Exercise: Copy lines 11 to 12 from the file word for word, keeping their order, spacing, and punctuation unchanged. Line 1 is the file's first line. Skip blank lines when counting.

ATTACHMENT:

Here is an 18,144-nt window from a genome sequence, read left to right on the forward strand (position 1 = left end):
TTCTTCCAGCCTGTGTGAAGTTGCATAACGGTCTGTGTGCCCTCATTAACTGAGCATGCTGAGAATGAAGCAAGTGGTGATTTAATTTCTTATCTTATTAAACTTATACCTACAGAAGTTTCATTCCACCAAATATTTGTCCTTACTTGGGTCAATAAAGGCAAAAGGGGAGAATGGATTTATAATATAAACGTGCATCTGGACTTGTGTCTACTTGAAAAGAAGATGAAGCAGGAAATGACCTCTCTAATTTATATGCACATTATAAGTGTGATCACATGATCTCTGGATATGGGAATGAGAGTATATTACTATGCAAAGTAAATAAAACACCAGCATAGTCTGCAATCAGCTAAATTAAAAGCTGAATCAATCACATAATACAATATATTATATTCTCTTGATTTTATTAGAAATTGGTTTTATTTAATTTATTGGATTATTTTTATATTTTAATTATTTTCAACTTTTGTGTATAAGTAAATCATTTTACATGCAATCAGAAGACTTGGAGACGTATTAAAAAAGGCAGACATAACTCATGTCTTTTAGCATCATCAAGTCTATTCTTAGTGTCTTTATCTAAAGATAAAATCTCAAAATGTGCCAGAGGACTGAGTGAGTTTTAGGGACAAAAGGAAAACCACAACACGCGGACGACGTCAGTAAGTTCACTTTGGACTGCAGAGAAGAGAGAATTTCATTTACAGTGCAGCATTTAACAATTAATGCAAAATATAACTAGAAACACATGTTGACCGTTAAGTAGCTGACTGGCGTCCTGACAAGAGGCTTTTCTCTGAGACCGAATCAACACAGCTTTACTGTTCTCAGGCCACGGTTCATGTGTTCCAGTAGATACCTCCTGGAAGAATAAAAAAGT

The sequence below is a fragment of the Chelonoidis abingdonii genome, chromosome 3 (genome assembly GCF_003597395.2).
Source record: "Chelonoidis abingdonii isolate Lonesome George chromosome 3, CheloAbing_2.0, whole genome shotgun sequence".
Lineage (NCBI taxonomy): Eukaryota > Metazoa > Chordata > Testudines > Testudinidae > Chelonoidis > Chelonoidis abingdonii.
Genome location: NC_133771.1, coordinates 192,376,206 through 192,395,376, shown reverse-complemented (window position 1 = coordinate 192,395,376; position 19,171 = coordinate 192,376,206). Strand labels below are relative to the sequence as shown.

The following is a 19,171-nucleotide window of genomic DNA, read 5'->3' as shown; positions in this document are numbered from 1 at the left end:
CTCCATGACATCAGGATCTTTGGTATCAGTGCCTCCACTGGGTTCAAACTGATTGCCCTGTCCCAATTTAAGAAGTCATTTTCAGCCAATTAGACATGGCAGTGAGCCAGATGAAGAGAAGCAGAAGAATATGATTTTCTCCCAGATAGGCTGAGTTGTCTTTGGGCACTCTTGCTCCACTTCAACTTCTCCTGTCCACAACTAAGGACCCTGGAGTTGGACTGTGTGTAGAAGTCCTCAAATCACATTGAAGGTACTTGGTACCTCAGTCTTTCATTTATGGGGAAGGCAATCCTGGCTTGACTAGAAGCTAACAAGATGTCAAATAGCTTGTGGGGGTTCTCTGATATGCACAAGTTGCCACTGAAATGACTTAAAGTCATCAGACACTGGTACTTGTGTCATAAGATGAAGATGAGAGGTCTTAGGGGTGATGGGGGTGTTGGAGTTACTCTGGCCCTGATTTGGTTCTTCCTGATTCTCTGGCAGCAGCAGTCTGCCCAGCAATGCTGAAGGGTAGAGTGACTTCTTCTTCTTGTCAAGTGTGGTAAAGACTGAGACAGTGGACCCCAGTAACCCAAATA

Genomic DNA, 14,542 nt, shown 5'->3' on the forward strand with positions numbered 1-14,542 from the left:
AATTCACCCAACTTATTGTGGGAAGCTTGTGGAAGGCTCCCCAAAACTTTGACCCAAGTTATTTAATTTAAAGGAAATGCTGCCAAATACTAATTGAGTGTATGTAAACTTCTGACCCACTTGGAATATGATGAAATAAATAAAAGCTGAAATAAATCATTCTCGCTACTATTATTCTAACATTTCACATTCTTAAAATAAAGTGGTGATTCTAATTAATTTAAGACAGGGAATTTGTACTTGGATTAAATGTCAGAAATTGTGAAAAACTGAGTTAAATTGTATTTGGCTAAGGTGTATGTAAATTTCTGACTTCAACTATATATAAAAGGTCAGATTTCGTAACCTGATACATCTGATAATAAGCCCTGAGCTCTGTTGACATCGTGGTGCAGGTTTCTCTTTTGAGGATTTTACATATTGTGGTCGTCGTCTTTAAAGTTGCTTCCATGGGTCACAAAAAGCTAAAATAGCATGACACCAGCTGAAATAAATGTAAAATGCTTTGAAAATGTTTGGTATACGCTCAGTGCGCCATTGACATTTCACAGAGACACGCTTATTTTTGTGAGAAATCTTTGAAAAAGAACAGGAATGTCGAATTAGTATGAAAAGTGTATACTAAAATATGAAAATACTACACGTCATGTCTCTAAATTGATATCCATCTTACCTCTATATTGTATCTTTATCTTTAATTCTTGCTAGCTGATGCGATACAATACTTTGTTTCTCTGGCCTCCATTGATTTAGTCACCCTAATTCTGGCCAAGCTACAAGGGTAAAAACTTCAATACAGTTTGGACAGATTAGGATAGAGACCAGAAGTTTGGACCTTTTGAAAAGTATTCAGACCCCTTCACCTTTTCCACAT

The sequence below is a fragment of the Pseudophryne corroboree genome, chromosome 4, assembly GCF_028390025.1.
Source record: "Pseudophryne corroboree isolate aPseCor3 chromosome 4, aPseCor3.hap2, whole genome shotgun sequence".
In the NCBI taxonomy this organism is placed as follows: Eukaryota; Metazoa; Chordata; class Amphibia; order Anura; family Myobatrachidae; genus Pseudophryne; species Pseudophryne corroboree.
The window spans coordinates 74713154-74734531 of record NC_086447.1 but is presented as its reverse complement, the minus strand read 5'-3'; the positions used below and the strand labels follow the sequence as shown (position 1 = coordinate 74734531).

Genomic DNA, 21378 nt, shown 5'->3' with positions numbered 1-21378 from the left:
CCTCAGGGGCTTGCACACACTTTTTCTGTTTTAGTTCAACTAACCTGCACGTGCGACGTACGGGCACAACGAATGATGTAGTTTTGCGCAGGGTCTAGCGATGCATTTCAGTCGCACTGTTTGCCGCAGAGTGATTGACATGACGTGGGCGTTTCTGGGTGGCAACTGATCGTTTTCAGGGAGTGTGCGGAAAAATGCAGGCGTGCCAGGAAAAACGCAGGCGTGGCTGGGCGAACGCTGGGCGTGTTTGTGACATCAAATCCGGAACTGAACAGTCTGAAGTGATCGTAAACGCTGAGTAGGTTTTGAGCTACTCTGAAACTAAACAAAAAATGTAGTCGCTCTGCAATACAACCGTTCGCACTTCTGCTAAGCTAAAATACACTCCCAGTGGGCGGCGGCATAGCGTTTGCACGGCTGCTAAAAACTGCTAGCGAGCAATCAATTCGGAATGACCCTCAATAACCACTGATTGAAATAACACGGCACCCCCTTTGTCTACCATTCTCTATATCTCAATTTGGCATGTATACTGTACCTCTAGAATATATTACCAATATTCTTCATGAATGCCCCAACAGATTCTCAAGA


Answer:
The sequence below is a fragment of the Pseudophryne corroboree genome, chromosome 4, assembly GCF_028390025.1.
Source record: "Pseudophryne corroboree isolate aPseCor3 chromosome 4, aPseCor3.hap2, whole genome shotgun sequence".